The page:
industry 4.0

The Czech Republic’s Ministry of Industry and Trade has allocated €40 million for SMBs to apply for up to €775,000 each to fund ‘industry 4.0’ development.

The announcement-proper is set for December with applications being accepted between February and May next year. Funds will be awarded to small- and medium-sized businesses developing technology aimed at automating manufacturing processes. In funding the frontier of the industry, the Czech Republic is taking a bold and forward-thinking stride into a global leadership role.

Industry 4.0

Industry 4.0, or ‘smart manufacturing’, refers to a shift from the objective of high-volume production to instilling a flexible capacity which enables the production of a wide variety of products built to suit customer requirements. This next stage of development in manufacturing builds on the maturation of advanced robotics, artificial intelligence, sophisticated sensors, cloud computing and big data analytics.

John Clemons, Director of Manufacturing IT for Maverick Technologies, refers to ‘smart manufacturing’ in his Forbes article as “technology [which] integrates traditionally distinct processes… [to] increase the speed, agility and flexibility throughout a company’s value chain, from product creation, through production and delivery.”

Smart manufacturing is in-vogue in the Central and Eastern European region at present, capitalising on affordable skilled labour and low corporate tax rates. Major regional player Y Soft, for example, has moved from outsource-development software, to supplying production solutions, to creating a VC arm which invests in Czech tech which develops the relationship between hardware and software.

Developing nations have traditionally begun by building tech sectors through outsourcing, which is achievable but — as India has found — does not contribute to the country’s intellectual property, nor does it retain profits within borders. If the Czech government can surpass the need for outsourcing and get out ahead of the pack with the latest developments in manufacturing, it could easily find itself a self-sufficient global leader. Moreover, it could help mitigate the shortage of workers across Eastern Europe and Asia.

A global trend

A move towards smart manufacturing is one echoed around the world, with Silicon Valley’s Plug and Play Supply Chain and Logistics accelerator having partnered with the industry’s biggest players to form their Innovation Platform. The accelerator program inducts startups for a 12-week stint in an effort to build on development and networks at the cutting-edge of the manufacturing industry. Businesses from the Czech Republic were among those competing for a spot in the program, with applications from 30 other countries, representing some of the world’s top institutions like University of Oxford, Harvard University and MIT.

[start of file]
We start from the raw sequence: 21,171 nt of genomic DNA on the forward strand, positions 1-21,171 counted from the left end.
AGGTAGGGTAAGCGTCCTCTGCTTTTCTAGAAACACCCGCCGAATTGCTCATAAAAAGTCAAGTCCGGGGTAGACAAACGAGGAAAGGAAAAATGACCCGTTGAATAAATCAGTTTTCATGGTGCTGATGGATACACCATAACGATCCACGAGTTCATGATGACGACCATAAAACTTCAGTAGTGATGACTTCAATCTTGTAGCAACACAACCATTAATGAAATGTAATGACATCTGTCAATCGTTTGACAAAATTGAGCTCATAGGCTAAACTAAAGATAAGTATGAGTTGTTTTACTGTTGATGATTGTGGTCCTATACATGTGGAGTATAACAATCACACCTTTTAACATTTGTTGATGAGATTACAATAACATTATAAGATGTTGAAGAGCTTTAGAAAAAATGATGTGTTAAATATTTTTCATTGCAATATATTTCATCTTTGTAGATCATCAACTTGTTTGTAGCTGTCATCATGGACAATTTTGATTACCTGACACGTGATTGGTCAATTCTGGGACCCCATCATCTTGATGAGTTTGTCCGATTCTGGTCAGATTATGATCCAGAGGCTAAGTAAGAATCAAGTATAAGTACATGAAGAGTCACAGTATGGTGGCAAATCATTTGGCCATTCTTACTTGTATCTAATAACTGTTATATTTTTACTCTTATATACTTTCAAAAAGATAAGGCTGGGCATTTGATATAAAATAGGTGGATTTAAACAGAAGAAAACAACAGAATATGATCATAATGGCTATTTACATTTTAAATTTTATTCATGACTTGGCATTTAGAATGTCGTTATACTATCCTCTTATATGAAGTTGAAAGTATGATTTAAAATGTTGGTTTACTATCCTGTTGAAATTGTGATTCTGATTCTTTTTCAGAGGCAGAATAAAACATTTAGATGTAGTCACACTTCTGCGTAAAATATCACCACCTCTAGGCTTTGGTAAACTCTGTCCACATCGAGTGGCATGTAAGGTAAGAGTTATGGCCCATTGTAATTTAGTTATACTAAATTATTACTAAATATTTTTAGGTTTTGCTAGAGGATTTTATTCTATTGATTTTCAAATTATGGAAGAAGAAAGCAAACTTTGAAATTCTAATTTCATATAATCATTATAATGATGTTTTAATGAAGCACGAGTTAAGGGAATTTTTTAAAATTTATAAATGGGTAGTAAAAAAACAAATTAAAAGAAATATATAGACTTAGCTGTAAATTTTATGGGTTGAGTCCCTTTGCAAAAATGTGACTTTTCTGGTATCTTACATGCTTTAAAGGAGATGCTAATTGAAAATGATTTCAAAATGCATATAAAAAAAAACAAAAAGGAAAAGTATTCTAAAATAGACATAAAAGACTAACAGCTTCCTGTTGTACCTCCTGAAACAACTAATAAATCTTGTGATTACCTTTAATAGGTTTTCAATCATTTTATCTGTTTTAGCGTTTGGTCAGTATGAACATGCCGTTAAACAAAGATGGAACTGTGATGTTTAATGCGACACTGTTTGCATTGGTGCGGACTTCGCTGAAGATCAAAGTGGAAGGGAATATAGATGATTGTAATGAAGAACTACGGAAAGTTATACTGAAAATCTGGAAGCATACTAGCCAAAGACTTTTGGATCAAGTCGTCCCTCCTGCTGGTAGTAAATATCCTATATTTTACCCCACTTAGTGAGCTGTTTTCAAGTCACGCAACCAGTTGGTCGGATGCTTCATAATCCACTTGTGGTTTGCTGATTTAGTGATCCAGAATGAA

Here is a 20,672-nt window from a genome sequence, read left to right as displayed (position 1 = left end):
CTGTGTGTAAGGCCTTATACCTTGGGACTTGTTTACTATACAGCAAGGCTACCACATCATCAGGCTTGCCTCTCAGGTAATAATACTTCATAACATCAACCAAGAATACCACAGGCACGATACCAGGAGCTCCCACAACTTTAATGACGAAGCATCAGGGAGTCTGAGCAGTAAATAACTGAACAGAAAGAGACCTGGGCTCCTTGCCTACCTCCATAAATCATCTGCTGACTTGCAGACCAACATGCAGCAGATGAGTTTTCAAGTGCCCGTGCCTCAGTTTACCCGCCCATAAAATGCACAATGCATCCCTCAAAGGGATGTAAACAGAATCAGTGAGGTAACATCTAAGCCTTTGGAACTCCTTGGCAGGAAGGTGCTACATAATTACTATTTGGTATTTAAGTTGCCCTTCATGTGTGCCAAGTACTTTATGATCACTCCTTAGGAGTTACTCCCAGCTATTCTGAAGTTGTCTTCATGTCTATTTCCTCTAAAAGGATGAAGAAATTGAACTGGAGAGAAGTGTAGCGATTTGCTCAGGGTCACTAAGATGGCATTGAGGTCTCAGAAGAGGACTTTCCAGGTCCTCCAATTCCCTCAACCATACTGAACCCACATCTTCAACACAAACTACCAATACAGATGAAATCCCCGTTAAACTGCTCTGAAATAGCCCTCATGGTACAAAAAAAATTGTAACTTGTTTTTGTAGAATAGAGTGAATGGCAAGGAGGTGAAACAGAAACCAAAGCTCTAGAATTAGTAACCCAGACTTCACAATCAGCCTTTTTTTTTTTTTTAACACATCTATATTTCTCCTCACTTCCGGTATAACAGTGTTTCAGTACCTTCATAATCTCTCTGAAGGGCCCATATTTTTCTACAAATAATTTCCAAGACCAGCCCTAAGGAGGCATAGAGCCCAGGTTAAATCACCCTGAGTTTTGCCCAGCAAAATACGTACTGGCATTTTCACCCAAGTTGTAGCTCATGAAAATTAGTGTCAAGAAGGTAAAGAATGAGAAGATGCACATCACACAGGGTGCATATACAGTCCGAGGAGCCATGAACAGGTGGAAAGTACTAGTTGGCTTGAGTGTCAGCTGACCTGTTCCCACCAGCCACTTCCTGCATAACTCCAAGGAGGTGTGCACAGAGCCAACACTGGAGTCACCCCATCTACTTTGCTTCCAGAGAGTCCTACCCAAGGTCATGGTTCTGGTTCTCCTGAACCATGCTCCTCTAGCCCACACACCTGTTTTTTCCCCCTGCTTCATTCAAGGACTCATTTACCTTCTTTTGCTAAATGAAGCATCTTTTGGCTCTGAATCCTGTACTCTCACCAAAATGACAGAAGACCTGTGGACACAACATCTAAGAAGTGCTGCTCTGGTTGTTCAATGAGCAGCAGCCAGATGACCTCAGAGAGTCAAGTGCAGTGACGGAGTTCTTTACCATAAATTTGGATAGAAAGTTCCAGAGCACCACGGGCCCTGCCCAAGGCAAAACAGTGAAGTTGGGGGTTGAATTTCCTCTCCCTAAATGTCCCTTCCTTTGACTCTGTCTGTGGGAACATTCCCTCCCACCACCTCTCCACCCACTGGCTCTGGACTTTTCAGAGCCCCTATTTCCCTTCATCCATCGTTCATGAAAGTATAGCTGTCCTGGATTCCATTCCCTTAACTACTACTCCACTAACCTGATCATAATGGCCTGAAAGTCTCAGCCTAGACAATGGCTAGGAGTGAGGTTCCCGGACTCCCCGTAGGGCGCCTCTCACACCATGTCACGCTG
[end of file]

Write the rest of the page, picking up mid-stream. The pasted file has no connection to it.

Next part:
The trend is pertinent to even the most developed countries as Michigan, an ex-manufacturing ‘rust belt’ state in the US is currently undergoing a move towards more technologically advanced forms of manufacturing. The state, which was previously thought of as the the workshop of the US, was subject to a decline in manufacturing jobs as US firms shipped factories abroad to China, for example, where labour costs were much lower than in developed countries.

The manufacturing boom in developing countries has been a powerful factor in their ability to close the GDP-gap since the 90’s. However, advancements in manufacturing techniques are now leading to a situation where it’s even cheaper again to have home-grown factories manufacture products using the most up-to-date technology. This trend has the potential to hinder further growth in developing countries by stripping them of their competitive edge with regard to outsourcing. The move by the Czech government, though, is astute in that is puts the country ahead of the curve rather than on the coattails of more advanced economies.